Looks like Julian Assange is in the clear, at least as far as US charges over WikiLeaks go. The Justice Department has "all but concluded" it won't press charges, officials tell the Washington Post, and a big part of the reason why boils down to what insiders are calling a "New York Times problem." Prosecuting him for publishing classified information would mean treating all news organizations who have published classified material—including the Times, Post, and Guardian—in the same fashion.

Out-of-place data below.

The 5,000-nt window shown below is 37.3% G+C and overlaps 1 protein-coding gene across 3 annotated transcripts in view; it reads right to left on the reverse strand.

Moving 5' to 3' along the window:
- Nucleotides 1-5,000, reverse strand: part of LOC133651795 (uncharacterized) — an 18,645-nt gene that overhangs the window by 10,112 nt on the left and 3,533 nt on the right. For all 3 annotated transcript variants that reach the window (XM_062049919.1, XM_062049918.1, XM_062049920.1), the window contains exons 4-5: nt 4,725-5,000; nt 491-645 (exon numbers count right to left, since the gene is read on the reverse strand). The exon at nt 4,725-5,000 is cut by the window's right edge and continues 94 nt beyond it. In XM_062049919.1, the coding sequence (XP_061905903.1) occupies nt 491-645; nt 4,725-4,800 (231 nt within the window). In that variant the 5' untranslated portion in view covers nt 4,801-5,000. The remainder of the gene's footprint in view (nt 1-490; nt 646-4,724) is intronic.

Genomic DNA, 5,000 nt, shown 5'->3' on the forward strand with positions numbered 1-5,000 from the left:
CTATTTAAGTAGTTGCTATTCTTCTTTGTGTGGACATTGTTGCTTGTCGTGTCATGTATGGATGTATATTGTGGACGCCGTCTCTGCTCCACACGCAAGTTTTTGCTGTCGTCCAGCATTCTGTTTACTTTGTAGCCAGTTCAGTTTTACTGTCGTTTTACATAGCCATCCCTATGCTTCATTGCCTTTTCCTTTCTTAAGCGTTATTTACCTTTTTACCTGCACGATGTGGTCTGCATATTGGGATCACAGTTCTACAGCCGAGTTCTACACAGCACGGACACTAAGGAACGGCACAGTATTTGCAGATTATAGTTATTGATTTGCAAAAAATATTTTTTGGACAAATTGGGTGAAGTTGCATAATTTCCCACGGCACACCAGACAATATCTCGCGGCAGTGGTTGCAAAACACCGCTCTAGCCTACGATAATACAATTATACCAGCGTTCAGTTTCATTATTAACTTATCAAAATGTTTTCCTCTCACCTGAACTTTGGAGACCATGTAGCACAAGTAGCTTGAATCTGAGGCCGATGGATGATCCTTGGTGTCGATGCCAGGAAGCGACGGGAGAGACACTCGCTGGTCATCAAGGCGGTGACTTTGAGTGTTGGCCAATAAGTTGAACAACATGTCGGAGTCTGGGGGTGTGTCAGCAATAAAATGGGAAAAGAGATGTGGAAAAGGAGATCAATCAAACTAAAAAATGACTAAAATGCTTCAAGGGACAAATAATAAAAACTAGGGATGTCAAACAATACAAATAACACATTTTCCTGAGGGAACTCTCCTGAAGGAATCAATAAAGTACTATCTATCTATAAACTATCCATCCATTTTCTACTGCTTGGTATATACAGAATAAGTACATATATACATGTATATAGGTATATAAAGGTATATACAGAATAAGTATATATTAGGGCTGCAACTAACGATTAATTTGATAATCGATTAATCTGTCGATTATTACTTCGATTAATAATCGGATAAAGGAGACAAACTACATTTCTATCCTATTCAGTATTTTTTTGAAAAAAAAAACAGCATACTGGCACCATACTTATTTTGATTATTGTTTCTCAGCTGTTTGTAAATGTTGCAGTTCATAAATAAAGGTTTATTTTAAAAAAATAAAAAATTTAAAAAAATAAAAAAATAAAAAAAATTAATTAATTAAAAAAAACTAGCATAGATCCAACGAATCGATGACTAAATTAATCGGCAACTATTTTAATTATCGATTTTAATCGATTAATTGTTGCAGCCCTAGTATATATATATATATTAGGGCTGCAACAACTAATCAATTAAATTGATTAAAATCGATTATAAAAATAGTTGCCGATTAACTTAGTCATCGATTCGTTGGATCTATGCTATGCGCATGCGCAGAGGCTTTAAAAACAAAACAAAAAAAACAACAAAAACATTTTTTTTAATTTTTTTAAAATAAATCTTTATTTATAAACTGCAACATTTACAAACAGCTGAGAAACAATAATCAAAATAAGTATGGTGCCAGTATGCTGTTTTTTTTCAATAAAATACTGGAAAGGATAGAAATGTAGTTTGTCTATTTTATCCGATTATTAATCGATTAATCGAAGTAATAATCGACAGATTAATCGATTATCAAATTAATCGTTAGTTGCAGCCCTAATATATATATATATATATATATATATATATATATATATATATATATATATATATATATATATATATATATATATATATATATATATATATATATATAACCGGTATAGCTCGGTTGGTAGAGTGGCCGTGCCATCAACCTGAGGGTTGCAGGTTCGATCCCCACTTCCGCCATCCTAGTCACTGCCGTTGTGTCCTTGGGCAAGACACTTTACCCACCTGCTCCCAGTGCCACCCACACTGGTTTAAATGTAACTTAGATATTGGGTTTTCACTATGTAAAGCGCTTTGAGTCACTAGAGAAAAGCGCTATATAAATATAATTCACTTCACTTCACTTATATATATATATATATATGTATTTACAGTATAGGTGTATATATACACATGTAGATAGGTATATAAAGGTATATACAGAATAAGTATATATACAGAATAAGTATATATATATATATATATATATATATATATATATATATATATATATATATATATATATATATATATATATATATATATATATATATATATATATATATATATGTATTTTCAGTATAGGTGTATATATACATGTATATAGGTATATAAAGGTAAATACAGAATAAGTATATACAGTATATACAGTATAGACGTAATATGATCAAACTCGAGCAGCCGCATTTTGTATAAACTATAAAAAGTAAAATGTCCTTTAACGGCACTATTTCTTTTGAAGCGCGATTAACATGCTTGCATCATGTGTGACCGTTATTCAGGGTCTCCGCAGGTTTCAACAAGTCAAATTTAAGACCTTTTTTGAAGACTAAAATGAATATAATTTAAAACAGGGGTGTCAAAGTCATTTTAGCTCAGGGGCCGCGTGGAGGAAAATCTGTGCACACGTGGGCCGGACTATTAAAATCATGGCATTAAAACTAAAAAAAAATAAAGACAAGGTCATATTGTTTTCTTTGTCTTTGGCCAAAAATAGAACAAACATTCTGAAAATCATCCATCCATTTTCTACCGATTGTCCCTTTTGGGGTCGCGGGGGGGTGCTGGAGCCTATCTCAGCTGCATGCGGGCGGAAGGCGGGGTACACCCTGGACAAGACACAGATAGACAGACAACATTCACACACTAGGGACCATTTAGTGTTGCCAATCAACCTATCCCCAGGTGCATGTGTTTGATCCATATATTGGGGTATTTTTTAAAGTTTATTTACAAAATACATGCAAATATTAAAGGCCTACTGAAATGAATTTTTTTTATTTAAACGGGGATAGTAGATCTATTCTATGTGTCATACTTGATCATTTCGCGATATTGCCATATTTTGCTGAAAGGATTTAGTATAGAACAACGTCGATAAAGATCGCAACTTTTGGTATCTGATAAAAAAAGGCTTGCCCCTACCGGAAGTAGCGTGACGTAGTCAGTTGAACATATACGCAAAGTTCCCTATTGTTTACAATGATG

"If you are not going to prosecute journalists for publishing classified information, which the department is not, then there is no way to prosecute Assange," says a former DOJ rep. The Post points out that Bradley Manning and Edward Snowden are in a different boat—because they actually leaked information, whereas Assange just published what had already been leaked. A lawyer for Assange says the Justice Department hasn't directly signaled its intentions, despite requests. WikiLeaks remains concerned, and it will continue to be until it gets "an open, official, formal confirmation that the US government is not going to prosecute WikiLeaks," says a rep. (Read more Julian Assange stories.)